Tribal membership, federal dollars and a casino on the line with Nooksack election
Some are claiming voter fraud in a controversial tribal council election in northwest Washington.
Nooksack tribal membership, tens of millions of federal dollars and a casino are on the line.
Early results from Saturday's election show all incumbents won their seats.
Those four seats expired in March of 2016. That’s when this election was supposed to happen. It was delayed by nearly two years while the council worked to strip tribal membership from about 300 people.
The tribe didn’t have a legal government during that time. So the federal government withheld tens of millions of dollars from the tribe, took over the tribal health clinic and shut down their casino. The feds also didn’t recognize the disenrollments.
When the tribe agreed to hold an election a few months ago, interim federal money started flowing back to the tribe and so did operation of its casino. That could all go away again if the Bureau of Indian Affairs does not certify this election by December 23.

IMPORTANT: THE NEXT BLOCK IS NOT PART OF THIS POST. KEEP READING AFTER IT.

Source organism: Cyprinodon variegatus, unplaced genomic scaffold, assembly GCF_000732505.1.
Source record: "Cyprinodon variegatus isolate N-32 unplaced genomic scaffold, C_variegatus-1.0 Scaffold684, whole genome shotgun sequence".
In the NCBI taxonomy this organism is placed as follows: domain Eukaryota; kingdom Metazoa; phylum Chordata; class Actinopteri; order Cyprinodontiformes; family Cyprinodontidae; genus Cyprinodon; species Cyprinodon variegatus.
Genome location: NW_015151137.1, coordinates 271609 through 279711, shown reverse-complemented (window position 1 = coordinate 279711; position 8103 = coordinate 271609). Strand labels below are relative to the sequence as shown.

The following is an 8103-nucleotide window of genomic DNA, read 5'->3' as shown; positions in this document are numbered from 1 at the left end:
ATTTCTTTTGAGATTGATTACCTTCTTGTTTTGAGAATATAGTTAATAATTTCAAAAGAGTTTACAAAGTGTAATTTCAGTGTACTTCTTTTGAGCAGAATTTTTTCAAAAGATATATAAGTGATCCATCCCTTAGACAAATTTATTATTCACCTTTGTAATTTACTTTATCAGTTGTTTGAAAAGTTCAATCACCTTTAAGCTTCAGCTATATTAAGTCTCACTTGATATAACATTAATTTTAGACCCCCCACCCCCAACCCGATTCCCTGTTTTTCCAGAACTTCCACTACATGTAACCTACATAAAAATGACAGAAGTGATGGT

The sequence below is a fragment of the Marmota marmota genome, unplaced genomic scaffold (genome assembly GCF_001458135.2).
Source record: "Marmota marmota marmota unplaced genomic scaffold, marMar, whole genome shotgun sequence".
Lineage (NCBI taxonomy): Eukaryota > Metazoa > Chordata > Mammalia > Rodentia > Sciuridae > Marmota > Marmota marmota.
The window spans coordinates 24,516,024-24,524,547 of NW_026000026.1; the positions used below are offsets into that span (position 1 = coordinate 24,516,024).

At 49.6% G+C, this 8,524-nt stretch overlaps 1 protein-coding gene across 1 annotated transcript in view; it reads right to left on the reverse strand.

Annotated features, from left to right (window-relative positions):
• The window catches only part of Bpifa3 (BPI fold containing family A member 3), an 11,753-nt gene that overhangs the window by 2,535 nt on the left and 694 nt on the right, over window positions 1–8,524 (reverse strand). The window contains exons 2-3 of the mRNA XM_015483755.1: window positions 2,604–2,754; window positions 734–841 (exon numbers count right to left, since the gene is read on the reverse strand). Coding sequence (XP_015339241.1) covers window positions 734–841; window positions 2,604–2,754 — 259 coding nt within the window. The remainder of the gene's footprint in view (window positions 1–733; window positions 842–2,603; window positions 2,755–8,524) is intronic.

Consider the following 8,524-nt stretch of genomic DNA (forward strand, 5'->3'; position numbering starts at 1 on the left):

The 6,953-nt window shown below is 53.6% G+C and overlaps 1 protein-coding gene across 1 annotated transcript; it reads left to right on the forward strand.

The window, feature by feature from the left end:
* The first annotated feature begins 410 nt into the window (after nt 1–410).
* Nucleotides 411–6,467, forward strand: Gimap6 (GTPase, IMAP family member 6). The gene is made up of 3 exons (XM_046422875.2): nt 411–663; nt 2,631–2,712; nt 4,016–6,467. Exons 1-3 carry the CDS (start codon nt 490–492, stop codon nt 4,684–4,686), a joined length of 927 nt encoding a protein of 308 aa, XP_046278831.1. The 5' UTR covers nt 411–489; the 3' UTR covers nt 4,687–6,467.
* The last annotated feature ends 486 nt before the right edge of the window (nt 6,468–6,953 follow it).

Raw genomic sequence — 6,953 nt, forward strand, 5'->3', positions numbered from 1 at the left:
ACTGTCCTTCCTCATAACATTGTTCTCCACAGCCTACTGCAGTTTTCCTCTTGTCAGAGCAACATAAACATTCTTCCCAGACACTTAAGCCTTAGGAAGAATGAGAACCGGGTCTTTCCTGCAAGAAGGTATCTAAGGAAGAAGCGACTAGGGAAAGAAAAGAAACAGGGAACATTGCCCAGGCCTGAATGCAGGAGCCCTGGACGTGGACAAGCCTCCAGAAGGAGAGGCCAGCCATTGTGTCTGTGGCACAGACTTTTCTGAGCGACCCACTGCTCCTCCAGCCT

There is already concern of voter fraud.
Gabe Galanda represents about 300 people whose tribal membership has been questioned by the Nooksack council. Since tribal leadership oversaw the election and there was record voter turnout, Galanda's concerned “the predominate fraud is ballot stuffing.”
Galanda and others said many families never got their ballots, some ballots were sent to incorrect addresses, and the tribe changed a rule last month for ballots to be received rather than postmarked by the election deadline, causing a disadvantage for many of Galanda’s clients that live far away from the reservation.
Michelle Roberts is part of the group that has been threatened with disenrollment. She said some of her family members received Nooksack newsletters and reminders to vote in the mail but never got their ballots.
“It’s just fishy that they could receive other correspondence that wasn’t as critical in the mail but they didn’t get a ballot,” Roberts said.
Robert Doucette ran for the vice chairman position at Nooksack. He also points out that the election committee chairperson is the sister to one of the candidates.
Doucette and the three other candidates who lost will file a protest against the election results to the BIA.
"I was the one who always said the people’s voice was their vote, but the more I thought about it, the more things didn't add up right,” he said.
The Nooksack Tribal Council and the BIA did not return interview requests.
The BIA is scheduled to certify the election December 23. If the election is certified, the saga over disenrolling 300 people from the tribe could continue.